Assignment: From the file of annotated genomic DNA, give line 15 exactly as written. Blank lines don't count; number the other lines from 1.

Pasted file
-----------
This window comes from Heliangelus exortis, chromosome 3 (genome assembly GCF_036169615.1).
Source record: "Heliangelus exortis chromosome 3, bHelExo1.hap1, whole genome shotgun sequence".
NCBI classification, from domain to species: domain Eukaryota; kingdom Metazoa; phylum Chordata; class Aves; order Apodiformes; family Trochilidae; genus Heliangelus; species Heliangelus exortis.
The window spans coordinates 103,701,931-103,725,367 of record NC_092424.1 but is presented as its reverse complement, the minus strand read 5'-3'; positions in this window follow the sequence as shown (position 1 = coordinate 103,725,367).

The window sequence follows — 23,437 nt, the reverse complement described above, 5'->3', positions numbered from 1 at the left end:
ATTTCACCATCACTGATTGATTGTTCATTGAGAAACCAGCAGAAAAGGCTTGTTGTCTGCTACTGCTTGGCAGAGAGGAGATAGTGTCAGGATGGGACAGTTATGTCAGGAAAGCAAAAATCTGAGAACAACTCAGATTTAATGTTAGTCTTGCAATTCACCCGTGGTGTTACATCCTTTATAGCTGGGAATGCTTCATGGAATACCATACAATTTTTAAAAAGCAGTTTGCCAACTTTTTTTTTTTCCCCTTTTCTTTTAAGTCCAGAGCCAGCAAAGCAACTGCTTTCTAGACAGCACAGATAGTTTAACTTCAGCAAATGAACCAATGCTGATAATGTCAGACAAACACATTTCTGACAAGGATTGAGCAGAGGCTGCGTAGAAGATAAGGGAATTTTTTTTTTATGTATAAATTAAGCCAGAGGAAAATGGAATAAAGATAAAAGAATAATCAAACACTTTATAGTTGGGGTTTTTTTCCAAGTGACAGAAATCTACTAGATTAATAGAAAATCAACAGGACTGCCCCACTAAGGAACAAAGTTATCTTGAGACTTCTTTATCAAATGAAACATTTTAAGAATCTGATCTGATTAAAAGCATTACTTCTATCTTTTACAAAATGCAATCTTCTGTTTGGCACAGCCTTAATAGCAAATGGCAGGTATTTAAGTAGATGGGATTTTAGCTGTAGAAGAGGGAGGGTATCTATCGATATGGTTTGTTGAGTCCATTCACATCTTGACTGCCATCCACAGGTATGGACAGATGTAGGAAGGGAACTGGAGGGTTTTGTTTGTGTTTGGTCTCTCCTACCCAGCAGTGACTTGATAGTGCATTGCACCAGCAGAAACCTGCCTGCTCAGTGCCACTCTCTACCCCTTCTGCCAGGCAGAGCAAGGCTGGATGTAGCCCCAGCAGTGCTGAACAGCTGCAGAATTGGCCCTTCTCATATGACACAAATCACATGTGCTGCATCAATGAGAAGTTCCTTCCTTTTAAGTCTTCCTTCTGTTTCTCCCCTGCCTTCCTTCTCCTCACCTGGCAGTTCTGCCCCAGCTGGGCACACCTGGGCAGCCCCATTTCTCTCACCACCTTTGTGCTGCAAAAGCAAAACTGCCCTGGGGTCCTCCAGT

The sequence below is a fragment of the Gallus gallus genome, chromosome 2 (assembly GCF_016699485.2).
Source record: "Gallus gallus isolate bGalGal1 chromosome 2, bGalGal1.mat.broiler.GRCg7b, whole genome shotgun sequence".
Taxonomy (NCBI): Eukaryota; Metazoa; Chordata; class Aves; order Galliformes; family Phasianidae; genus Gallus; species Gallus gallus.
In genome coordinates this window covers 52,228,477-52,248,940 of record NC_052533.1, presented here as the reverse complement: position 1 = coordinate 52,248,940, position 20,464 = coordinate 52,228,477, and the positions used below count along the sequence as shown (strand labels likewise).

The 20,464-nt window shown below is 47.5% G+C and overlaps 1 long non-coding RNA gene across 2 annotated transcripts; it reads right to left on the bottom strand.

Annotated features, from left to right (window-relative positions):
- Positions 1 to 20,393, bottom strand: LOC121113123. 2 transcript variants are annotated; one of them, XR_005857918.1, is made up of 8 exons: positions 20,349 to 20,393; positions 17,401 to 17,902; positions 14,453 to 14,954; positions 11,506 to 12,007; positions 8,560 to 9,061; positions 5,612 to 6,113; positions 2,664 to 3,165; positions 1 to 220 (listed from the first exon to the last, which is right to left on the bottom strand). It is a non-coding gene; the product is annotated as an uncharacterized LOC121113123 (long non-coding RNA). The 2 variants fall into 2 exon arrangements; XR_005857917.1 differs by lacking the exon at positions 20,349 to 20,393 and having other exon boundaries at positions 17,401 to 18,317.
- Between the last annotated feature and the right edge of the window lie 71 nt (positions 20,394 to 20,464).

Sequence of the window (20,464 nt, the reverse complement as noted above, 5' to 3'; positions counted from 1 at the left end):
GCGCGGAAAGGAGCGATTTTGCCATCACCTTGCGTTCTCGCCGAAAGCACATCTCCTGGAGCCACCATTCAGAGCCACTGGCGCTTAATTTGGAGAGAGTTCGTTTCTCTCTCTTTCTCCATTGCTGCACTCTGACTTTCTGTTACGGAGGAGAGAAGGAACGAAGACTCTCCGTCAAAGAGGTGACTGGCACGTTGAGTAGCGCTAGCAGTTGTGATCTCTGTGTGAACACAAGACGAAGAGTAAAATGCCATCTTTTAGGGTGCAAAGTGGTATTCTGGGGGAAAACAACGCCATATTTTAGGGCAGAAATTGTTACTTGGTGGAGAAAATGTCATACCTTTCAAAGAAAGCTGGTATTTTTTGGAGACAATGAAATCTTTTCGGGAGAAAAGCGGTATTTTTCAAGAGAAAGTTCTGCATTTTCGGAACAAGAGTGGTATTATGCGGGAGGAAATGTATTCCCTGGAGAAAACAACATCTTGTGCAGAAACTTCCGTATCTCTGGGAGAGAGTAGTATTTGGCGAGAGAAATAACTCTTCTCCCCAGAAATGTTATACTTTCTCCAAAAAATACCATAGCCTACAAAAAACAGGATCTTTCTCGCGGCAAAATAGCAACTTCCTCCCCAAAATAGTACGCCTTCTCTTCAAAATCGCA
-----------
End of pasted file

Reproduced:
Sequence of the window (20,464 nt, the reverse complement as noted above, 5' to 3'; positions counted from 1 at the left end):